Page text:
Car-sharing services that rent vehicles to registered users by the hour have been growing in popularity, mainly in the Tokyo metropolitan area. But three major companies, Orix Auto Co., Park 24 Co. and Meitetsu Kyosho Ltd., are now expanding such services in the Tokai region.
Car-sharing for many people makes economic sense because they don’t have to own their own car or pay parking fees and operating costs, including gasoline and insurance, and some feel it makes environmental sense as well.
Normally, participants pay a monthly membership fee and are charged depending on the time they use the vehicle and the distance traveled. If they only use a shared car for a short time and distance, the service can be very cost-effective. In the case of Meitetsu Kyosho’s Cariteco service, a user is charged ¥4,450 to rent a vehicle for 6 hours and cover 30 km. There is no charge for gasoline or insurance.
According to the Foundation for Promoting Personal Mobility and Ecological Transportation, registered car-sharing users numbered 73,224 in January, 4.5 times more than a year ago and a 10-fold hike compared with two years earlier.
The uptrend is largely attributed to the increase in the number of cars available under such services in Tokyo during this period.
The growth of car-sharing can also be seen in the Tokai region. Orix Auto took over the business of Tokai Kyujin Service in 2007 and now offers the largest number of vehicles for car-sharing in the region. The key has been expanding the areas covered to condominiums and shopping centers from the original locations close to train stations.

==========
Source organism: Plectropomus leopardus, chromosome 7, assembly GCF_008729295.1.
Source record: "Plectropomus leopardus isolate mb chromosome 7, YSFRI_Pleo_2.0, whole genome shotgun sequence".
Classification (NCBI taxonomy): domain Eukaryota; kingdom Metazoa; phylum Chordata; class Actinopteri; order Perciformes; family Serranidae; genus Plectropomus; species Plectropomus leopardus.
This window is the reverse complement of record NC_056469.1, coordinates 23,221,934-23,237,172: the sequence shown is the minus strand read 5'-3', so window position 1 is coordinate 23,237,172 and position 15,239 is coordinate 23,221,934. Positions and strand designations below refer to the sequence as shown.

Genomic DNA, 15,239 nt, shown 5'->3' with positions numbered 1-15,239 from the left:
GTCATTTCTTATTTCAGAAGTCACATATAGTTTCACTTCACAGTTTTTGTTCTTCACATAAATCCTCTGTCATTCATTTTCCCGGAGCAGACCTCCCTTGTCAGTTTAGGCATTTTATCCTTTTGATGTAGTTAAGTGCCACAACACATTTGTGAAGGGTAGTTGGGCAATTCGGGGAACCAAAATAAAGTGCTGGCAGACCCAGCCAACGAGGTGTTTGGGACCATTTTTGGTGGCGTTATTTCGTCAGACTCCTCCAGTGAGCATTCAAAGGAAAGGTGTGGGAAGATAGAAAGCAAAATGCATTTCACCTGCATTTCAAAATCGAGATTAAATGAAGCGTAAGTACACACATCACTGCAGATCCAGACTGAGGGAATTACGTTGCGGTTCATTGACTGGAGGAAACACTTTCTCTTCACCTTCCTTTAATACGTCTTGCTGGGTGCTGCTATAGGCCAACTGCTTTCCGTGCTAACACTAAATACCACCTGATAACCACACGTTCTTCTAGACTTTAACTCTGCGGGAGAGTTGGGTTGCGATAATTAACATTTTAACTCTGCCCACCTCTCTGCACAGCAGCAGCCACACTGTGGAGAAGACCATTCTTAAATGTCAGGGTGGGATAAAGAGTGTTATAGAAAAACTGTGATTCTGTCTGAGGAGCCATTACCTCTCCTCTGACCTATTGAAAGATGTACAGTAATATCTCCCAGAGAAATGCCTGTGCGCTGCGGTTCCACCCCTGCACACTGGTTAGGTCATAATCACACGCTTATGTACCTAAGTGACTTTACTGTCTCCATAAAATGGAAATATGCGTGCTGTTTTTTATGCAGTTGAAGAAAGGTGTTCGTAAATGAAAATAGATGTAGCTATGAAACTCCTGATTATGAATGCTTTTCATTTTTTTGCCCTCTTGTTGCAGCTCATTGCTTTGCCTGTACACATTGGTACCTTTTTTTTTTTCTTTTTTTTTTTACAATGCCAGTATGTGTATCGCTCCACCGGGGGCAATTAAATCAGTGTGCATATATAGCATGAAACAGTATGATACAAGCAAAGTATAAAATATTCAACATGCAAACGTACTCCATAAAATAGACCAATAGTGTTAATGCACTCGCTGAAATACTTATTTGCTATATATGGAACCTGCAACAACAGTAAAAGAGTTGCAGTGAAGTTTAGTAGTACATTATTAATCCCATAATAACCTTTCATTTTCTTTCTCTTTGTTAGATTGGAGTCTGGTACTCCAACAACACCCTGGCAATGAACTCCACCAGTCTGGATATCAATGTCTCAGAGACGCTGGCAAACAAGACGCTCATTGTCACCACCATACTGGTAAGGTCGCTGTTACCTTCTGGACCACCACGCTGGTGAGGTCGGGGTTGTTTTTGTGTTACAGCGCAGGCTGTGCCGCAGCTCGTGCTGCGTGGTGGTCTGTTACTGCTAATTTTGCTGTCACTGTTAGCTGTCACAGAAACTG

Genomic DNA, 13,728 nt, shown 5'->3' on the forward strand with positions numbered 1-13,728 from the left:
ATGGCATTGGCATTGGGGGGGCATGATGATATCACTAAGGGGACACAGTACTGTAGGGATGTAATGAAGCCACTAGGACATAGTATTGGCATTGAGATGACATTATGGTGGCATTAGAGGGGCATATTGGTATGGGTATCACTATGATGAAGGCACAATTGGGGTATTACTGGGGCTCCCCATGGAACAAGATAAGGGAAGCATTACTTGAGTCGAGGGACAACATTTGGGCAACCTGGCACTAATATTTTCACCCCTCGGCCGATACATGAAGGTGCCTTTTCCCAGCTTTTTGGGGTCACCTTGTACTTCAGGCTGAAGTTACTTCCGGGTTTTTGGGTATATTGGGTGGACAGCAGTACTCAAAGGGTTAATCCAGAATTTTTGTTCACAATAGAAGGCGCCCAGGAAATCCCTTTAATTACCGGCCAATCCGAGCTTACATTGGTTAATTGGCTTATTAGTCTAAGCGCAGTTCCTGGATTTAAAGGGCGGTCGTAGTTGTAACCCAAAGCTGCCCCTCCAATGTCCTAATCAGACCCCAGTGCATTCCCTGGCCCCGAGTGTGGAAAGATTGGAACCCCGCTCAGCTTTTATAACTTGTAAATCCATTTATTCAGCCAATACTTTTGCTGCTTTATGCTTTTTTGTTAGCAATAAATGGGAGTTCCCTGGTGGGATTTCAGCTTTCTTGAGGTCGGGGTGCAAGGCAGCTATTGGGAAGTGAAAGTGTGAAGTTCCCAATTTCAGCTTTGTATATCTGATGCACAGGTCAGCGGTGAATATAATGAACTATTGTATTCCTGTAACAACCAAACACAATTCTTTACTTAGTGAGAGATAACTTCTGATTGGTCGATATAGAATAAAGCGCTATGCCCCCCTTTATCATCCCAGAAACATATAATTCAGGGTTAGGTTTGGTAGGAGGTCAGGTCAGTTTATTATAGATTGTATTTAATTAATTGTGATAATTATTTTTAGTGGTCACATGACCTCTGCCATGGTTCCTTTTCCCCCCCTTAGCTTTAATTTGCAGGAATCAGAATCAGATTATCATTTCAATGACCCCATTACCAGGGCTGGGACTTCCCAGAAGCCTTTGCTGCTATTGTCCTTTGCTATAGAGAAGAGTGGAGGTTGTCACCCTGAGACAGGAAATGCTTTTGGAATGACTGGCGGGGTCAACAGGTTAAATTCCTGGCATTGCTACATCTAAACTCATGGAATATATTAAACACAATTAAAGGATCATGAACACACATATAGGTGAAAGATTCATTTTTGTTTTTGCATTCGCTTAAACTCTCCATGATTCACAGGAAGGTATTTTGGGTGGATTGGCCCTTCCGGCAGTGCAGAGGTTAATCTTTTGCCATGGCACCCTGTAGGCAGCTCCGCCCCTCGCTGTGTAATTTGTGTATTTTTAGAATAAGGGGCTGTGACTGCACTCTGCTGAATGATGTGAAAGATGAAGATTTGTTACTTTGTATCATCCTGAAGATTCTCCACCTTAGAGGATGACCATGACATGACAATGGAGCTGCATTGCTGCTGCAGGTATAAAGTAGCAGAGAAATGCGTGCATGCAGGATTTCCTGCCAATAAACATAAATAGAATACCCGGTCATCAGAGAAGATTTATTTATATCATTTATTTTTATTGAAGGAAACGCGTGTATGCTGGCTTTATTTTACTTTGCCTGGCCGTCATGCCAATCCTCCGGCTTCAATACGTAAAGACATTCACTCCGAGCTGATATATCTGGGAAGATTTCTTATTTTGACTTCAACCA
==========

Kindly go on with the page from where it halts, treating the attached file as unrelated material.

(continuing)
Park 24, meanwhile, utilizes its Times pay lots for its car-sharing service. The company aims to increase the number of cars in its fleet to 100 by the end of October, four times higher than the current level.
Nagoya-based Meitetsu Kyosho plans to harness the advantages of its parent, the Meitetsu Group, by combining its parking lots located in prime locations and the group’s railroad network.
Registered users of the three car-sharing companies in the Tokai region number about 3,000. Each firm is currently looking to tap into corporate demand, as businesses look to cut costs by switching from company cars to car-sharing services.
Orix Auto says corporate demand in Nagoya accounts for more than 50 percent its business, while in the Tokyo metropolitan area the figure stands at about 20 to 30 percent. “Individuals often use the service on weekends, so the increasing weekday demand from companies is helping push up the occupancy rate,” a company official said.
This section, appearing Saturdays, features topics and issues from the Chubu region covered by local daily Chunichi Shimbun. The original article was published Feb. 10.
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